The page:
Next, multiply each recipe by however many times you need to make it (I had to make 3×24 vanilla cupcakes) to calculate how much of each ingredient you’ll need for that particular flavor/recipe.
Doing this for all your recipes gives you the exact amount of flour/butter/sugar etc. you’ll need in total, so you can purchase just the right amount—not too much and not too little!
For example: I needed 64 ounces of buttermilk/sour cream/yogurt for the cupcakes, so I purchased a 64 ounce container of plain yogurt. I scraped it to the last gram on my last batch of cupcakes. So satisfying!
Secondly, plan ahead. When are you going to make everything? What can be made ahead? When does butter need to come out of the fridge to soften?
When things are made, where will I store them prior to the event or while other components are prepared?
How will I transport all these goodies?
I rely on my trusty plastic cupcake containers: they have very high domes, so no frosting ever gets mussed up in travel. They also seal very tightly, so cakes don’t dry out if made ahead.
They also are washable, so you don’t have to dispose of them after one use. Instead, you can use them over and over (they come in handy when gifting cupcakes!).
When they have reached the end of their lifecycle, you can recycle them. Perfect.
Third, make like a Top Chef and do your mise en place. Take out the flour, sugar, vanilla, salt, baking powder and soda before you start making your recipe.
If you’re using a scale, keep it out and turned on. Don’t bother putting away any of your ingredients until you’re done cooking for the day—fumbling in cabinets wastes time.
The flavors I chose to make were as follows:
banana cream cheese,
(Not pictured: lemon and caramel.)
I’m sharing the vanilla chocolate recipe today, because it’s my own perfected version (I’ve made a lot of vanilla cupcakes in my short time here on Earth) and I felt as though these came out the best out of all. I’m picky, though.
Recipes/references for some of the other flavors will follow.
The caramel cupcakes were the vanilla base with a vanilla frosting that had half of this caramel recipe mixed in, and more drizzled over top.
I used this recipe for red velvet cupcakes (doubled).
I used this recipe, which is perfect, for the chocolate cupcakes. These banana cupcakes are wonderfully moist and save well, to boot—so they’re my recipe of choice.
The mint frosting was similar to this cake.
The cream cheese frosting I used on the red velvet, banana, and lemon cupcakes was similar to this cake or this one.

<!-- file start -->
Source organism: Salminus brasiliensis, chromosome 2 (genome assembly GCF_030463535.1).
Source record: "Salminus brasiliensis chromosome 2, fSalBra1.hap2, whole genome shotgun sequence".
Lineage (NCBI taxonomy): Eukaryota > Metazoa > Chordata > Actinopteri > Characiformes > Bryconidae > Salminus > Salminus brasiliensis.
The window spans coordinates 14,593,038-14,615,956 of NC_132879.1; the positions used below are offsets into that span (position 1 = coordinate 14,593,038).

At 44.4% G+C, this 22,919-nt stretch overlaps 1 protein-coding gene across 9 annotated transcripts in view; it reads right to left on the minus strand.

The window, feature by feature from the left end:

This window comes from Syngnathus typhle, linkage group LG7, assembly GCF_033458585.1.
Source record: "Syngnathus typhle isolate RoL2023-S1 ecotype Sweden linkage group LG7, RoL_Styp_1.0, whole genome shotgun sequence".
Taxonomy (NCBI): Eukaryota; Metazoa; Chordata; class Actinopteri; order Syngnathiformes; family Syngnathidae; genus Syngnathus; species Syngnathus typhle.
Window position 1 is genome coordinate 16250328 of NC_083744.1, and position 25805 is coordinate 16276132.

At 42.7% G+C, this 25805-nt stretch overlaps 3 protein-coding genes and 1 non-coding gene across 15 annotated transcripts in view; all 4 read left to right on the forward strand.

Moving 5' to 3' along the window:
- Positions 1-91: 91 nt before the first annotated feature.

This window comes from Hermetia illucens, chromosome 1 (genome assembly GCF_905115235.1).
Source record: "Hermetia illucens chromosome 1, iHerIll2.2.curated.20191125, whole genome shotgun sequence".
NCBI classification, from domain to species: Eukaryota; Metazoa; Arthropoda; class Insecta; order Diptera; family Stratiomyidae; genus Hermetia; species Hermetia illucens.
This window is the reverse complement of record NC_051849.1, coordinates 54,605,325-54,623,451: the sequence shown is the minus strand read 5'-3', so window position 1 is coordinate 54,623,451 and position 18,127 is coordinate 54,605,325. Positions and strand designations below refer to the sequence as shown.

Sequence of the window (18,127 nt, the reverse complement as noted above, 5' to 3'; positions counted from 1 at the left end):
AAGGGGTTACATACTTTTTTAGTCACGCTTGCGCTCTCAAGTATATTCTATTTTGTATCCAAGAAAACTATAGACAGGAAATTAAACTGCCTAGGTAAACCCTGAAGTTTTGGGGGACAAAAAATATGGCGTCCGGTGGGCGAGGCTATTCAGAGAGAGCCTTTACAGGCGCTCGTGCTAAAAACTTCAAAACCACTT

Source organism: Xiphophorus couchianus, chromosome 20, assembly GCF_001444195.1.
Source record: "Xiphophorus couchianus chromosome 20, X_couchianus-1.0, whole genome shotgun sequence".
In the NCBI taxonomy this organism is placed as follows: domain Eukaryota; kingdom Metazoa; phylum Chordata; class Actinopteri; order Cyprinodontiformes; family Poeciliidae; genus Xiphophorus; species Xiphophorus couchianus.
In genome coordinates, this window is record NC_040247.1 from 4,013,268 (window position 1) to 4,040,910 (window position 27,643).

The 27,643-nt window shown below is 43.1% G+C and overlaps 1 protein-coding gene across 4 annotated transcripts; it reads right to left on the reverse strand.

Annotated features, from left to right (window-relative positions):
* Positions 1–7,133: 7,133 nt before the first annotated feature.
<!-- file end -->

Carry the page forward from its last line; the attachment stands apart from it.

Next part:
So I made these cupcakes for the pre-event, which leads up to the actual Mr. University talent show that we host; it’s meant to heat up interest and donations the week before.
Nati kindly drove me, chattering and sweating and shaking with nerves—the cupcakes carefully laid out in the trunk of the car—to the event, where I unloaded box after box with mounting relief. Not a single smashed cake or a single errant swipe of frosting.
The event itself was hilariously fun, as always, and was more successful than ever: two years ago, Theta raised 40K for CASA of Cook County. Last year, 46K.
This year, we raised an astonishing 65,000 dollars in two and a half short, frenzied weeks.
We are so grateful for everyone who donated. More importantly, though, the kids whom this will benefit will be grateful, and more will have the chance to have an advocate in the court system, as they search for a forever home.
Everyone needs a measure of stability and warmth and love in their lives, especially in chaotic, lonely times like moving through the foster system. CASA provides this. And I’m proud to have been part of an event that supported such a fantastic organization.
This post has been lengthy, so I’ll leave you with the recipe.
These cupcakes are moist from the yogurt, bake up without any domes or uneven surfaces, are a one-bowl affair, and are just plain dependable. It’s hard to beat a good yellow cupcake with sweet and a little salty chocolate frosting.
The frosting has a generous amount of dark chocolate and cocoa powder in it; you can add up to 1/2 a cup of Nutella to it if you want to amp up the flavor even further.
These are simple but well-loved.
The recipe is tried and true—I hope you like and use it as much as I have!
P.S. The sprinkles are, IMHO, a necessity.
Perfect Vanilla and Chocolate Cupcakes
makes 24 cupcakes
for the frosting:
560 grams (2 1/2 sticks, 10 ounces) butter
1 teaspoon kosher salt
15 grams (2 tablespoons) cocoa powder
112 grams (8 ounces) bittersweet chocolate, melted and cooled
400 grams (3 cups) powdered sugar
30-60 grams (2-4 tablespoons) half-and-half or milk
2 teaspoons vanilla extract
Make the cupcakes: preheat oven to 350 degrees F and line 2 cupcake tins with cupcake papers.
Whisk the eggs, sugar, vanilla, and vegetable oil together.
Add in the yogurt and whisk to combine.
Add the flour, baking powder, and salt on top and carefully stir until homogeneous.
Portion out in 1/3 cup scoops into the papers and bake for 12-15 minutes, or until a tester comes out with only a few moist crumbs attached.
Allow to cool completely.
Meanwhile, make the frosting: place the butter and salt in the bowl of a stand mixer fitted with the paddle attachment.
Beat on high for 3 full minutes.
Add in the cocoa powder and beat for another minute, until no lumps remain.